The move, if adopted, could signal the end of Lloyd's long tradition of insisting that members are liable to the full extent of their wealth if serious losses occur in the market. With losses expected to top pounds 5bn for the past three years, many members are facing financial ruin under the present structure.
In its efforts to make the market more efficient Lloyd's has been considering other proposals. Underwriting members providing enough financial support to allow pounds 3m of insurance business to be accepted on their behalf may be allowed to deal directly with professional groups running their affairs. They would be allowed to by-pass other intermediaries in the market.
A new company designed to take over the liabilities of stricken underwriting members who are unable to close their books because of financial uncertainties may be set up. Assets of their syndicates could be transferred to the new company, which might have combined assets of pounds 5bn- pounds 7bn.
Lloyd's intends to publish its business plan, the first in the market's 305-year history, on 29 April in an effort to restore confidence.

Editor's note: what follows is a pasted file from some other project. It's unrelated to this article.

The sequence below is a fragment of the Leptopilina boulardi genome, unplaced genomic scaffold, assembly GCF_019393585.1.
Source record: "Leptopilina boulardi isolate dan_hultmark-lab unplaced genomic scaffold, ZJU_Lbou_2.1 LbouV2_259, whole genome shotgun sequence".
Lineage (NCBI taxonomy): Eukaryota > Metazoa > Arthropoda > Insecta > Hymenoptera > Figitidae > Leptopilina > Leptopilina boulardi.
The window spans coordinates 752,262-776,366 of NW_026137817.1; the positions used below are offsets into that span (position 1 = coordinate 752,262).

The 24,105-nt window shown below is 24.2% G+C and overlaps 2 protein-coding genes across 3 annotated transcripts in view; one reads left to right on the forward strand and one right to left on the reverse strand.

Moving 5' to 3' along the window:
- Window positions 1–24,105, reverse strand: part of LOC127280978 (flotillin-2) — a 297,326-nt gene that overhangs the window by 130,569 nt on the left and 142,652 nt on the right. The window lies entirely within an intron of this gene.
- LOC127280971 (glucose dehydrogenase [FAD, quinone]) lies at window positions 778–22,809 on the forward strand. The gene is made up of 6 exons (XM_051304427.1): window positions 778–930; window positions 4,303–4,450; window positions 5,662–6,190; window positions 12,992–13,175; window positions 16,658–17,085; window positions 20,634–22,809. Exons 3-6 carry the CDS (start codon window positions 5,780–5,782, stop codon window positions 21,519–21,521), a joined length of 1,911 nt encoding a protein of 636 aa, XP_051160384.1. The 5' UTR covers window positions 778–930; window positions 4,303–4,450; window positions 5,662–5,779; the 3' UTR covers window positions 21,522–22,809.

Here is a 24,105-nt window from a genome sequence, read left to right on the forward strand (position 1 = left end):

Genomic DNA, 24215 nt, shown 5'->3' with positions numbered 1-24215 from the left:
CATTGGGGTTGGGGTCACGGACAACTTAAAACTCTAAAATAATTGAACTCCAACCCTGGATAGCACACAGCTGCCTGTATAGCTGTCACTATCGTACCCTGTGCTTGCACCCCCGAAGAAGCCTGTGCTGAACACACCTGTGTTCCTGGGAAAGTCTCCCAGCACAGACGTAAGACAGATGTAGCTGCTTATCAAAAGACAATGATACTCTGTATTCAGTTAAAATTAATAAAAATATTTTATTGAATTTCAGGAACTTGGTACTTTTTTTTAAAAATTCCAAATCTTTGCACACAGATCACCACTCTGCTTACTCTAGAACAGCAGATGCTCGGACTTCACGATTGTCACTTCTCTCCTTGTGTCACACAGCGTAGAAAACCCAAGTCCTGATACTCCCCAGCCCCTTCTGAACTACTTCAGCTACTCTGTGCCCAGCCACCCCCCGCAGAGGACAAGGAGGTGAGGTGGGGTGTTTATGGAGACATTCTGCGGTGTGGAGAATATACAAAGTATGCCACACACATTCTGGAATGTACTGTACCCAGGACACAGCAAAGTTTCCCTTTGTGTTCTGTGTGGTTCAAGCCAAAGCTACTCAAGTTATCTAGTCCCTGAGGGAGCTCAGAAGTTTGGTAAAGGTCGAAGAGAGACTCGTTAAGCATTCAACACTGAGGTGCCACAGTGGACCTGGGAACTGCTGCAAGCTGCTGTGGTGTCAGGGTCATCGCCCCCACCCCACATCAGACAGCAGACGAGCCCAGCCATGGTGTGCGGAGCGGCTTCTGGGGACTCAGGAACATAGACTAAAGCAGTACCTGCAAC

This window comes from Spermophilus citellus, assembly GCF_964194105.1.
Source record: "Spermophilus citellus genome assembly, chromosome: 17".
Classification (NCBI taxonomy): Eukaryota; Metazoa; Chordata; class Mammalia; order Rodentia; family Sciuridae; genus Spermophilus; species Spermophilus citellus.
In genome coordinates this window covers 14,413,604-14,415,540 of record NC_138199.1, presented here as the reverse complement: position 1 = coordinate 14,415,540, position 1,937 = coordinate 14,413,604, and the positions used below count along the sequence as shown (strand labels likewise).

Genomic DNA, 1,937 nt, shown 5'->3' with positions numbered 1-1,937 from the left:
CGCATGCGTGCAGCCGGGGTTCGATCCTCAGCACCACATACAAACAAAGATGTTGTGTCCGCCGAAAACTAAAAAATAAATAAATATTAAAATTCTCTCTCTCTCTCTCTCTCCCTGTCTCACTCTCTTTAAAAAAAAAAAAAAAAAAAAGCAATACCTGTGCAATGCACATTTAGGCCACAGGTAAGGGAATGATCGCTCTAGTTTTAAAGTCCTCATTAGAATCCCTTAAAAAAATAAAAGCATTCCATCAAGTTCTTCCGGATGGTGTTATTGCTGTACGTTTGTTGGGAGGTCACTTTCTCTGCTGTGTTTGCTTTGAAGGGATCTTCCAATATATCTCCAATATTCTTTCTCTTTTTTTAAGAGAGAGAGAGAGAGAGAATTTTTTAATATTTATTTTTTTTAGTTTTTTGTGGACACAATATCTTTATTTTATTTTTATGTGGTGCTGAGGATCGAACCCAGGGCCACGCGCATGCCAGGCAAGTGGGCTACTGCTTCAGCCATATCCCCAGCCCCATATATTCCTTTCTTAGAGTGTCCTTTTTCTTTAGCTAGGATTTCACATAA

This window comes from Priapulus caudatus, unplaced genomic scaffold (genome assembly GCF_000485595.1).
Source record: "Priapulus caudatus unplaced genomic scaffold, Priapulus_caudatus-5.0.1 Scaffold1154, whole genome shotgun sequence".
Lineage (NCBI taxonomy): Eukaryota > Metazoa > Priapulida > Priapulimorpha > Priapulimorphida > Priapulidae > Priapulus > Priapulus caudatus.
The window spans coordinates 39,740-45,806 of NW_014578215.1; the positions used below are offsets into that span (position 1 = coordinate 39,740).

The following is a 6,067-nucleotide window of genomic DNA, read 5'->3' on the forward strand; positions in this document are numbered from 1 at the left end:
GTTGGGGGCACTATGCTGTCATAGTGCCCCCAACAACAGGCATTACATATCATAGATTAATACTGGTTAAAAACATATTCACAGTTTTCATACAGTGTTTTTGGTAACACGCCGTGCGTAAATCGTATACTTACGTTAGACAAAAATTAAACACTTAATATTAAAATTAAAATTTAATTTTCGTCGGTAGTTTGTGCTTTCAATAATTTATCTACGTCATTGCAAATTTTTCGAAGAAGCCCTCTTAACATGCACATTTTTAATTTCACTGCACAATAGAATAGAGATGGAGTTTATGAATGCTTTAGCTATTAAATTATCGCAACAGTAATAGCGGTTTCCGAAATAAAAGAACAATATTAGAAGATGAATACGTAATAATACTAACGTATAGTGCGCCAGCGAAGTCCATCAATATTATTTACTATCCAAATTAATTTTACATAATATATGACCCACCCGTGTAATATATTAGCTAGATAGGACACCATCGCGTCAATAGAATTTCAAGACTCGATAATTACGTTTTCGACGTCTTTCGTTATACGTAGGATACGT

There are fears that Lloyd's does not intend to take action to meet the financial crisis of the thousands of members facing financial ruin. Those fearing the largest losses are suing hundreds of Lloyd's companies that have been responsible for their affairs.
Trevor Bradley, managing director of the Knightstone underwriting agency group, said Lloyd's should have a priority for ending litigation.
'A plan which does not end litigation and separate the future from the past is akin to building an extension to a house while the house itself is on fire,' he said.Reuse content